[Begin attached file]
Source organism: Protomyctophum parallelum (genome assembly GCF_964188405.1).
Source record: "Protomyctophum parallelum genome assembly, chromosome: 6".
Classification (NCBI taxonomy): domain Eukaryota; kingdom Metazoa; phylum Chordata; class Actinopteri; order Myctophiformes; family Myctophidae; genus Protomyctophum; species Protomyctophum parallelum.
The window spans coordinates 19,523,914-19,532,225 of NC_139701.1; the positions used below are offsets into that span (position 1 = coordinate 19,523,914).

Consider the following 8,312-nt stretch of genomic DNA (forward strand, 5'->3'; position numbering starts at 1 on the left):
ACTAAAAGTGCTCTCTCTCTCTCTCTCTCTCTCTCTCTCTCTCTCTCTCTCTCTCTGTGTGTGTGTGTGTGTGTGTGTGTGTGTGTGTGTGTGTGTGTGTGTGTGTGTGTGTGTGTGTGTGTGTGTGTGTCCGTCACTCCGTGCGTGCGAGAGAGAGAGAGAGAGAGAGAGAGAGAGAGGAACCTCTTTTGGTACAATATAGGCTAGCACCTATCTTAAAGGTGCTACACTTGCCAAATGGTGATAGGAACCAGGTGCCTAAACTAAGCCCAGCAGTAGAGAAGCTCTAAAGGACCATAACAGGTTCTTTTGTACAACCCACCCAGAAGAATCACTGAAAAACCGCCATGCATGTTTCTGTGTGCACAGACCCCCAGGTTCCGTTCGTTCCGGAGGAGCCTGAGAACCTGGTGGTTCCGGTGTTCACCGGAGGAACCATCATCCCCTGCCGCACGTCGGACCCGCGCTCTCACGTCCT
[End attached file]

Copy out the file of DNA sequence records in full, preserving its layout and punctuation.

Source organism: Protomyctophum parallelum (genome assembly GCF_964188405.1).
Source record: "Protomyctophum parallelum genome assembly, chromosome: 6".
Classification (NCBI taxonomy): domain Eukaryota; kingdom Metazoa; phylum Chordata; class Actinopteri; order Myctophiformes; family Myctophidae; genus Protomyctophum; species Protomyctophum parallelum.
The window spans coordinates 19,523,914-19,532,225 of NC_139701.1; the positions used below are offsets into that span (position 1 = coordinate 19,523,914).

Consider the following 8,312-nt stretch of genomic DNA (forward strand, 5'->3'; position numbering starts at 1 on the left):
ACTAAAAGTGCTCTCTCTCTCTCTCTCTCTCTCTCTCTCTCTCTCTCTCTCTCTCTGTGTGTGTGTGTGTGTGTGTGTGTGTGTGTGTGTGTGTGTGTGTGTGTGTGTGTGTGTGTGTGTGTGTGTGTGTCCGTCACTCCGTGCGTGCGAGAGAGAGAGAGAGAGAGAGAGAGAGAGAGGAACCTCTTTTGGTACAATATAGGCTAGCACCTATCTTAAAGGTGCTACACTTGCCAAATGGTGATAGGAACCAGGTGCCTAAACTAAGCCCAGCAGTAGAGAAGCTCTAAAGGACCATAACAGGTTCTTTTGTACAACCCACCCAGAAGAATCACTGAAAAACCGCCATGCATGTTTCTGTGTGCACAGACCCCCAGGTTCCGTTCGTTCCGGAGGAGCCTGAGAACCTGGTGGTTCCGGTGTTCACCGGAGGAACCATCATCCCCTGCCGCACGTCGGACCCGCGCTCTCACGTCCT